Then in something of an understatement it said given its systemic importance, “any significant disruption in the Treasury market would likely impact financial stability.”

In an interview with the Financial Times (FT), Gensler made clear he regarded the changes as necessary to maintain the supremacy of the dollar as the global currency. This is vital for US imperialism both in its capacity to run up debt and its ability to impose sanctions on other countries that cross its path. Dollar supremacy has been somewhat shaken in the recent period because of the crises within the US financial system.

“The US Treasury market is… a really important feature in promoting the dollar’s continued leadership around the globe,” he told the FT, adding that “having that reliable, safe and readily accessible and tradeable asset is critical” as it had been for the British and the Dutch when they were major powers in the financial system.

The objections from the representatives of finance capital have come thick and fast and there is a slew of legal challenges in train. As is to be expected, most of them are based on the assertion the regulations will affect profitability and trading as well as liquidity.

But amid all the self-serving claims, there is one that has some validity.

Echoing objections raised by some financial firms, the FT noted: “While introducing a central counterparty to guarantee trading brings a lot of benefits, including efficiency and reliability, it also introduces a huge single point of potential failure.”

In other words, because the financial system is in private hands, subject to the anarchy of the market, changes to deal with one problem do not eliminate crises but merely transfer the risk from one area to another.

The battle against moves to have banks increase their capital in order to offset risks is also subject to ferocious opposition. In an article on the first anniversary of the March banking crisis, the New York Times (NYT) reported that banks say the new rules are punishing them.

“They have poured in comment letters to regulators arguing that they helped stabilise the system last year, and that the cost of the proposed rules may ultimately stymie their lending or drive that business to less regulated nonbank lenders.”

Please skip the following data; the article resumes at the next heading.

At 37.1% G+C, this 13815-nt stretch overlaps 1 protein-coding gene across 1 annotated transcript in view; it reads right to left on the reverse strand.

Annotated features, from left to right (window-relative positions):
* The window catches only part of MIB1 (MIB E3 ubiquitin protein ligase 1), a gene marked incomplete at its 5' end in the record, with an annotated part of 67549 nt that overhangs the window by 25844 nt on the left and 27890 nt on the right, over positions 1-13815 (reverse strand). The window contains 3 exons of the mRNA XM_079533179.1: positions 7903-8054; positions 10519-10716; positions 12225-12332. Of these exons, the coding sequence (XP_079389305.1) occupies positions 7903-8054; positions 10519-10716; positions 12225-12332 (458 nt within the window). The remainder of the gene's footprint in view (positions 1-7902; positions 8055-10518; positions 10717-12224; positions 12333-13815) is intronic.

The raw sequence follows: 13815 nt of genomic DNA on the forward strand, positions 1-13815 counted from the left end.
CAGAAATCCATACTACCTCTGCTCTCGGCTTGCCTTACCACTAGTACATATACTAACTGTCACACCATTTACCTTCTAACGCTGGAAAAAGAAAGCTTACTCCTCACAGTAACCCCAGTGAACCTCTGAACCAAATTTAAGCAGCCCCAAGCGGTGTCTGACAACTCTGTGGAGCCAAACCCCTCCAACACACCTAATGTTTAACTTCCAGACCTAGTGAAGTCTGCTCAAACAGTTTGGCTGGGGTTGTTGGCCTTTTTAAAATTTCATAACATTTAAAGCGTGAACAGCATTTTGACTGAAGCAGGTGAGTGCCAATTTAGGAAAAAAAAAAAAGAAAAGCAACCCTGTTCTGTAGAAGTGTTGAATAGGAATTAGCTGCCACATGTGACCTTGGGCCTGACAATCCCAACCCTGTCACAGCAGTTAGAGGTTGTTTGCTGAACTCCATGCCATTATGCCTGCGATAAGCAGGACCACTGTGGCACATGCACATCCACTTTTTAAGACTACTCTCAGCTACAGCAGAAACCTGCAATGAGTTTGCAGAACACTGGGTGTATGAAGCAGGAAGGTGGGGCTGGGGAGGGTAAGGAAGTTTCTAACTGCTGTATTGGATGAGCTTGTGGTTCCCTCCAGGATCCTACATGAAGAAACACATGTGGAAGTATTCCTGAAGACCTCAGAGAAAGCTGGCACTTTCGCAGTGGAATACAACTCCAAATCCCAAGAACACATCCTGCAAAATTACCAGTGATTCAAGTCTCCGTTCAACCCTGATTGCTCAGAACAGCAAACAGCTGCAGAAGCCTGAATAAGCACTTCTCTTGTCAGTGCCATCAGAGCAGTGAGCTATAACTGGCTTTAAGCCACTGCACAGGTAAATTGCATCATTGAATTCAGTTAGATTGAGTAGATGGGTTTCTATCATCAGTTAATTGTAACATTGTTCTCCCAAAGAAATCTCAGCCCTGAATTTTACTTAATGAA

Once again, there is an element of truth amid the self-serving objections, namely that tighter regulations in one area will promote a shift to the riskier so-called shadow banking system.

At the time of the three bank failures a year ago—Silicon Valley Bank, followed by Signature and First Republic—there were strenuous efforts to deny its significance. Claims were made that it only affected regional banks that were “outliers,” amid assurances from Fed chair Powell and treasury secretary Janet Yellen that the banking system was “sound and resilient.”

But as the NYT article raised, the prospect at the time was “the threat of a billowing crisis that could threaten the banking industry” in the worst crisis since 2008 which required that the banks and regulators “put together a huge bailout fund.”

The crisis that erupted last March was contained but the conditions that produced it have not gone away.

“Many banks,” the NYT reported, “have been setting aside billions of dollars to cover anticipated losses to owners of commercial buildings.”

The value of those buildings has plunged because of rising interest rates and the increase of working from home as a result of COVID.

These problems have hit the New York Community Bank, which took over the failed Signature Bank. Following a share market plunge it has been rescued by a $1 billion package organised by an investment firm owned by Steven Mnuchin, the treasury secretary in the Trump administration.

It will not be the last bank to run into serious problems.

In a private conference of clients last month, a recording of which was heard by the NYT, Jamie Dimon, the CEO of JPMorgan, said the Silicon Valley Bank collapse could be repeated.

“If rates go up and there is a major recession you’re going to have exactly the same problem with a different set of banks,” he said.

“I don’t think it’s going to be systemic except for that when there is a run on the bank people get scared. People panic. We’ve seen that happen. We haven’t solved that problem.”